There are a number of different types or “classes” of limited company shares, including:

  • Ordinary shares:

A standard type of share with no unique rights or restrictions.

  • Preference shares

When dividends are paid out, preference shares carry a right to preferential treatment.

  • Cumulative preference shares

Cumulative preference shares hold the right that unpaid dividends from one year may be carried forward to subsequent years.

  • Non-voting shares

Non-voting shares carry no rights to vote at general meetings. Companies will normally issue such shares to employees so that some of their earnings can be paid as dividends.

  • Redeemable shares

Redeemable shares can be bought back/redeemed at some point in the future, either on a pre-fixed date or in response to a particular event.

  • Alphabet shares

Alphabet shares permit companies to assign their shareholders with shares in different classes, and these distinct share classes are identifiable by a specific letter (hence the term “Alphabet Shares”).

  • Management shares

Management shares hold additional voting rights, such as 10 votes per share. Management shares are generally held by subscribers, thereby permitting them to retain more power and control than other members.

Ordinary shares often suffice for small companies as they are the most popular shares class, hence you needn’t be too concerned about all of the above types of limited company shares.

Who Can Become a Shareholder?

Any of the following may become shareholders:

  • Individual member
  • A number of individuals/groups
  • Partnerships
  • Another company/organisation/corporate body

Although shareholders have the final say and authority concerning integral business decisions, they are not allowed to be involved in the day-to-day management and running of money matters as this falls within the role of the company director.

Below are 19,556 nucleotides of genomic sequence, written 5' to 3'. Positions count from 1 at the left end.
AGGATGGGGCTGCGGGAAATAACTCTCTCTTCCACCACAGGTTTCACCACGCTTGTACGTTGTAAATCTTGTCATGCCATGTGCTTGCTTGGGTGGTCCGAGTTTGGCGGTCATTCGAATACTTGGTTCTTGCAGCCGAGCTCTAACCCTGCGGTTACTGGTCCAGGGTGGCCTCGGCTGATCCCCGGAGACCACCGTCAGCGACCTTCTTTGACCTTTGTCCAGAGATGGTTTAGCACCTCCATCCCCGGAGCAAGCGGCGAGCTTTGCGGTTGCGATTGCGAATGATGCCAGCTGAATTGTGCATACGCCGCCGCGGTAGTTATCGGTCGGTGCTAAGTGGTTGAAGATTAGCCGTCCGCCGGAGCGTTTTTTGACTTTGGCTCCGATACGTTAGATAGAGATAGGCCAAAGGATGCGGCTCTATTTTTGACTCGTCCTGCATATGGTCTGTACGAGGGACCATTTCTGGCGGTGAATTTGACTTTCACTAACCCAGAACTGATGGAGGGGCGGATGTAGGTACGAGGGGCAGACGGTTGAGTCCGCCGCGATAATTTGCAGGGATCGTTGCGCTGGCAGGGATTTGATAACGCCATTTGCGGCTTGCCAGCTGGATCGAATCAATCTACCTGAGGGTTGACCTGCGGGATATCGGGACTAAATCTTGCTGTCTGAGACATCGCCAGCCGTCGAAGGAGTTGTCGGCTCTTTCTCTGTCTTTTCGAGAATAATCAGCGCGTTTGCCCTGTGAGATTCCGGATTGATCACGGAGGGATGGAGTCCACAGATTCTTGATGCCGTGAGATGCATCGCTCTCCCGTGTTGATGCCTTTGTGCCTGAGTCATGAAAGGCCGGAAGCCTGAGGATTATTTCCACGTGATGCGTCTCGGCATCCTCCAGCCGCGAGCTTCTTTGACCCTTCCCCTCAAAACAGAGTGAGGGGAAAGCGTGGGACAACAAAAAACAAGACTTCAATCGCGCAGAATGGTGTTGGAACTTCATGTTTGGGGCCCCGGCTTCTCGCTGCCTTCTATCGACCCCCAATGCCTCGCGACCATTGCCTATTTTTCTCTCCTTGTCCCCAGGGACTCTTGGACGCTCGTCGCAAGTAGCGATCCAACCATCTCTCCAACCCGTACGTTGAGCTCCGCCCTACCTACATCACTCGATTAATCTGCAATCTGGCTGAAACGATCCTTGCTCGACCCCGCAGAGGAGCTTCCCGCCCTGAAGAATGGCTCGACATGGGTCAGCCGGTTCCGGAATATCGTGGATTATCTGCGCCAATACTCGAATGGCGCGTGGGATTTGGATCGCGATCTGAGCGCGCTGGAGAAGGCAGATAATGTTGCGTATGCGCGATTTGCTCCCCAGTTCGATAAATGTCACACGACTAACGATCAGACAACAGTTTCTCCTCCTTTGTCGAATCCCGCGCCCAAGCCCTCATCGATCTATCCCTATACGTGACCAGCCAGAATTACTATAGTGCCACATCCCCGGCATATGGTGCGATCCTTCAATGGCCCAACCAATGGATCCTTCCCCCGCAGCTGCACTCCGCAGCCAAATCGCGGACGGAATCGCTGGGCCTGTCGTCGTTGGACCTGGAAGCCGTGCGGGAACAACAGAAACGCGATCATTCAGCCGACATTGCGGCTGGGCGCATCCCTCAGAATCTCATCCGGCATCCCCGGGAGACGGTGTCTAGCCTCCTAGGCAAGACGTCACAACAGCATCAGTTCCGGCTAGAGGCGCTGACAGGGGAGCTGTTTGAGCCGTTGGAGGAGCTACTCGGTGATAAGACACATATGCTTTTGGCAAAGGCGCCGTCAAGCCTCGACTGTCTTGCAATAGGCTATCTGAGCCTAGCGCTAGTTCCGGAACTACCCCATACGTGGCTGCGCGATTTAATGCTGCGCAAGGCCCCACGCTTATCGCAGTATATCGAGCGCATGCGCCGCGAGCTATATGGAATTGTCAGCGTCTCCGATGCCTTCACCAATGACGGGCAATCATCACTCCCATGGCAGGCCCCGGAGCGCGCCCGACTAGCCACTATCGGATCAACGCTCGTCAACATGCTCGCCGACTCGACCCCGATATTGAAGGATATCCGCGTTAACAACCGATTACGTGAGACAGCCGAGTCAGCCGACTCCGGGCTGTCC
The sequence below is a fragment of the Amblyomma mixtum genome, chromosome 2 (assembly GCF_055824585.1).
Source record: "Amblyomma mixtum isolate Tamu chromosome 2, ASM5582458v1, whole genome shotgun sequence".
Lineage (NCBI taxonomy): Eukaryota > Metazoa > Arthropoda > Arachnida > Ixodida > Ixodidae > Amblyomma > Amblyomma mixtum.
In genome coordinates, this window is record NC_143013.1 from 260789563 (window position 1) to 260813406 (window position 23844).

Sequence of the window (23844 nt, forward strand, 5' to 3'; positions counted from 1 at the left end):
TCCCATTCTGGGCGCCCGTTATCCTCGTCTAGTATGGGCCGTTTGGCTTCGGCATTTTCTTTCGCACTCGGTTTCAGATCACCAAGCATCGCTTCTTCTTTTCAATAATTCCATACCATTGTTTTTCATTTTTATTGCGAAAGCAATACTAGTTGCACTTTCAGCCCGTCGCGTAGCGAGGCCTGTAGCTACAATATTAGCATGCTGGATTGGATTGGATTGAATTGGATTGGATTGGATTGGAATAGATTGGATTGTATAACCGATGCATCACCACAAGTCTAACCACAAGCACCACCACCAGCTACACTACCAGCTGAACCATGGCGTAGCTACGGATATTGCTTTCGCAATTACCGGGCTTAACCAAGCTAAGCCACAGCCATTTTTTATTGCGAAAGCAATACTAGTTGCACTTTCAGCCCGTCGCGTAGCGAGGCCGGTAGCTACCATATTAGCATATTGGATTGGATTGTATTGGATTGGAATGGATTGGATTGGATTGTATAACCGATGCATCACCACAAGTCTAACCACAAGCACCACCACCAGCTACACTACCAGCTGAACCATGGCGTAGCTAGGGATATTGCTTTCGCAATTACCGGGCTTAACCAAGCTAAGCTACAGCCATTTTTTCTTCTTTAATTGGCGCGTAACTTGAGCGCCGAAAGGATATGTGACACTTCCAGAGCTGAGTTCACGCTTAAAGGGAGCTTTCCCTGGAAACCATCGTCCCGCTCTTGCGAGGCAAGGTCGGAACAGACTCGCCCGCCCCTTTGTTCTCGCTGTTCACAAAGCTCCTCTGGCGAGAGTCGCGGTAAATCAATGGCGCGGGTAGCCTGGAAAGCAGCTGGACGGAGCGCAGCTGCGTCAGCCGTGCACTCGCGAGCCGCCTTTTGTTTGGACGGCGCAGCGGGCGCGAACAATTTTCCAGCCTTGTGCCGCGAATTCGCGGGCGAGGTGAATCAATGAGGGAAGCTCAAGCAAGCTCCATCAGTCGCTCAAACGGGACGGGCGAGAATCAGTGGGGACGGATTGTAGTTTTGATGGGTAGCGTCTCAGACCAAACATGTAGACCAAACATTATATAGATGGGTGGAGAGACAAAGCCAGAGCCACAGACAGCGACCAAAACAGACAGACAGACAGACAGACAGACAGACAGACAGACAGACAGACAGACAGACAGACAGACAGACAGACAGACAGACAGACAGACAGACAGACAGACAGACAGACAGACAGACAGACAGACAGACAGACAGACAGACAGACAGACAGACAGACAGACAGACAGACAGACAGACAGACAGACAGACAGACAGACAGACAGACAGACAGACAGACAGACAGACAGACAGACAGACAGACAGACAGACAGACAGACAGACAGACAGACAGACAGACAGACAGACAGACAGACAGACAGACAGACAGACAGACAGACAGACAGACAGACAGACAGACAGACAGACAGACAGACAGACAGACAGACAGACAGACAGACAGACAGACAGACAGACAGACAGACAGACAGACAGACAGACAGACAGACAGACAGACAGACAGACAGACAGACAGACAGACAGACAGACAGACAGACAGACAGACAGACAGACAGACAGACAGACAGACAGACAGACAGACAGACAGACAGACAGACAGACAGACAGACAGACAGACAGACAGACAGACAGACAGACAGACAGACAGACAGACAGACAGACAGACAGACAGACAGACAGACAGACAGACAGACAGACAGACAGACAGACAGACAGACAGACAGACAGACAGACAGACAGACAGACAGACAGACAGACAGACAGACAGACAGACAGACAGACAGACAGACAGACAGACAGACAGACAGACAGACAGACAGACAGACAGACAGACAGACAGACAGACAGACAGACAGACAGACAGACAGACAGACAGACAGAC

Notably, limited company shareholders may appoint themselves as company directors. This means that they can create a limited company as they desire and take on the roles of both shareholder and director. This is a fairly normal practice in small companies.

Stock Exchange Implications

Prospective shareholders may only purchase shares in your company if your company is listed on a stock exchange. This occurs when an Initial Public Offering has been completed (for example, on the London Stock Exchange). In this process, you transform from being a private company to a public company, thereby permitting members of the public to ultimately buy shares when needed.


There are very specific implications of limited company shares of which new company owners must be aware. However, it’s worth noting that companies limited by guarantee have guarantors and a “guaranteed amount”, instead of shareholders and shares.

To find out more about limited company shares, or for more information about obtaining a registered office address, contact Your Virtual Office London, today.